EXCLUSIVE: MIAMI MEN'S TEAM GETS 3-YEAR REPRIEVE -- April 6, 2000
By Phillip Whitten
April 6. THE University of Miami (Fla.) men's swimming and diving team has received a three-year reprieve from the death sentence levied upon it just one month ago by university officials. The men's crew team also was reinststaed. University officials initially cited Title IX as the reason for axing the men's programs.
The university decided to allow the program to continue in existence through the year 2003, when this year's freshmen will graduate.
Miami is consistently among the top 15 teams at the men's NCAA swimming and diving championships (it was 11th this year) and is generally regarded as the pre-eminent diving school in the nation. Eliminating the program would deal a severe blow to U.S. Olympic prospects in the sport of diving.
According to Bill Mitchell, a member of the swim team, the reversal was due to the publicity
that surrounded the university's shocking initial decision. He particularly cited Swimming World and swiminfo.com for drumming up support to save his program.
"We got a lot of publicity," Mitchell said. "Even CNN came to our practice and filmed a story."
"Many lawyers also volunteered to help us save our team including one of the original authors of Title IX and a lawyer who was instrumental in saving the Miami of Ohio team."
"We sent letters to all the alumni and people on the Board of Trustees for the University of Miami. We also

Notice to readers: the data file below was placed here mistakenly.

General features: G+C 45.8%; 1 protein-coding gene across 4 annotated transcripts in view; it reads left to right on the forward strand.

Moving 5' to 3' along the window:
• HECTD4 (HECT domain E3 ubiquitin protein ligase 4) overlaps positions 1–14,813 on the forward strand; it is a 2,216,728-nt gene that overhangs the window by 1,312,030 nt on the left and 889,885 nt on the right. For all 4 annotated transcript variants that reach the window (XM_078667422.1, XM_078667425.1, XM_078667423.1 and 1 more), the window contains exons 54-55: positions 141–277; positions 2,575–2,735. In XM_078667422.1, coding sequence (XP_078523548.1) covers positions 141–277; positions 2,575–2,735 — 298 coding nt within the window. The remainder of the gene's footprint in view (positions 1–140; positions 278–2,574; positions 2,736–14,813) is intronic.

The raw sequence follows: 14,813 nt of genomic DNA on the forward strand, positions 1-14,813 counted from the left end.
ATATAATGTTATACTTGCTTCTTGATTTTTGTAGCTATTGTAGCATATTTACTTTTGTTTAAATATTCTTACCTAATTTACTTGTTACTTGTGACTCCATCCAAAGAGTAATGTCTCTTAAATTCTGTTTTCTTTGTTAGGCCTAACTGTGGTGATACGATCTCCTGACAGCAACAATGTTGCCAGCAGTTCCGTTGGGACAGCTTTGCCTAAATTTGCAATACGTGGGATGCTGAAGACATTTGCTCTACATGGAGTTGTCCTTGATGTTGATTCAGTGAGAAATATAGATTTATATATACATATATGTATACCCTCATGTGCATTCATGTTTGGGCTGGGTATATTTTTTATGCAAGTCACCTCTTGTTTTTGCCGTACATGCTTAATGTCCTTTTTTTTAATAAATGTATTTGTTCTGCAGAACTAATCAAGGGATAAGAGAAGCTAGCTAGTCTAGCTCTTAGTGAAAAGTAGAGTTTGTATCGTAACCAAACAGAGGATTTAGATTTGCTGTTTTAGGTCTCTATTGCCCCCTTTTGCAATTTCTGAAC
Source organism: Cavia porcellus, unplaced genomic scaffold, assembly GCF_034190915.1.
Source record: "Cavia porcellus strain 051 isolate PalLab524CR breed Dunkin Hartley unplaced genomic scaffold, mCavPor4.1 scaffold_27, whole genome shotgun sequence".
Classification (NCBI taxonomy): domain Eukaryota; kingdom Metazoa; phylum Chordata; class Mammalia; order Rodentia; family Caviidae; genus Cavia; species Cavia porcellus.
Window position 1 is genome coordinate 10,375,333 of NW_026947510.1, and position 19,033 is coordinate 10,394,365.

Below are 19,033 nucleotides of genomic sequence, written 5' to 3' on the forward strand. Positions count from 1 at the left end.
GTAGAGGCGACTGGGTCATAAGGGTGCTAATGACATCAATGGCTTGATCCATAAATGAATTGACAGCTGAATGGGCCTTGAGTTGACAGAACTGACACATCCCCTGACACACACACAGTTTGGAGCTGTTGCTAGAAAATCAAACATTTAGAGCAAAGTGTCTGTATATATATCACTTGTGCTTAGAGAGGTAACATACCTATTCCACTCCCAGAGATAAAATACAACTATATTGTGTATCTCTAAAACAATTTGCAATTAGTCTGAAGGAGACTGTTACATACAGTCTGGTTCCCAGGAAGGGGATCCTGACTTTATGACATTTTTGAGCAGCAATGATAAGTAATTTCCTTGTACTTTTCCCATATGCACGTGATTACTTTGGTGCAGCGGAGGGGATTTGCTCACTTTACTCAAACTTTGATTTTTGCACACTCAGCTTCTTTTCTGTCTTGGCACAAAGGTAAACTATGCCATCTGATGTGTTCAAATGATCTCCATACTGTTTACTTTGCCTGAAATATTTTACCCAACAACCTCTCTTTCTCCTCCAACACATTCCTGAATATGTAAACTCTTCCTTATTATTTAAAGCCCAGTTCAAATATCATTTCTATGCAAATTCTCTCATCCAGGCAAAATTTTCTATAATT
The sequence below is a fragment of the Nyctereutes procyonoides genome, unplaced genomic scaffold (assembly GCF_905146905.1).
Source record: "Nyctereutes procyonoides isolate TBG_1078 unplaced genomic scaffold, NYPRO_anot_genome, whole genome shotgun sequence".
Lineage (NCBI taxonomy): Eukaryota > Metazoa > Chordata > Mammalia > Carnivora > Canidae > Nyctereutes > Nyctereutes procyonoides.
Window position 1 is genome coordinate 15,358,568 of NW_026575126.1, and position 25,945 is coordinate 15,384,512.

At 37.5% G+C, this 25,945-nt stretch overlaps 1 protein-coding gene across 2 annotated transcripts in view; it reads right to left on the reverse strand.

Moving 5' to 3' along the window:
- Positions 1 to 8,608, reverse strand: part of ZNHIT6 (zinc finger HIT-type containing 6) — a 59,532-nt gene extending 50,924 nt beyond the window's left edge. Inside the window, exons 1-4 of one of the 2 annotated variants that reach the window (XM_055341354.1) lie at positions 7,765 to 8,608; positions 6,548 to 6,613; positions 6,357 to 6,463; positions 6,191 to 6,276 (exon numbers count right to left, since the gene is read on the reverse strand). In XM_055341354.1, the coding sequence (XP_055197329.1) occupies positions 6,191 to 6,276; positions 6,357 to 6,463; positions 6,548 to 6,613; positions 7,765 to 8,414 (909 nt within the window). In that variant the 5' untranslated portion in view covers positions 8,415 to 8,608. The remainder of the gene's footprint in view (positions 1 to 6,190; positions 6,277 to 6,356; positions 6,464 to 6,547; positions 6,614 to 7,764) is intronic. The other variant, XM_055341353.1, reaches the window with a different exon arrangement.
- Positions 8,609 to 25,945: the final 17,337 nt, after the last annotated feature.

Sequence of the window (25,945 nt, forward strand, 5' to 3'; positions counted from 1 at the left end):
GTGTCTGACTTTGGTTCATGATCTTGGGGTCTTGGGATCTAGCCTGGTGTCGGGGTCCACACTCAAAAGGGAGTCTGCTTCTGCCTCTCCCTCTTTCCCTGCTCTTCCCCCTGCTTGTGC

received help from the Office of Civil Rights, which was very upset that Miami had decided to cut some of its men's teams to be compliant with Title IX.
"Then, some of the parents came down and had a meeting with the Athletic Director and the university President to discuss a possible lawsuit.
"The last thing we did was to get petitions. Of the 8,000 undergraduates at UM, over 3,000 signed a petition expressing their outrage at the decision of the athletic department."
The athletic department now has decided to phase out the program. In fact, said Mitchell, "that may be unecessary in the years to come, with ratios changing yearly.
The next step is to make the reinstatement permanent. As I have written before, the swimming community and the Olympic movement must band together to fight these cynical attempts by university administrators to eliminate swimming and other so-called "minor" sports. By banding together and fighting, we have now been successful in saving both Miami programs. We should resolve not to allow one more program to be eliminated, and we should pledge to have already-cut programs reinstated.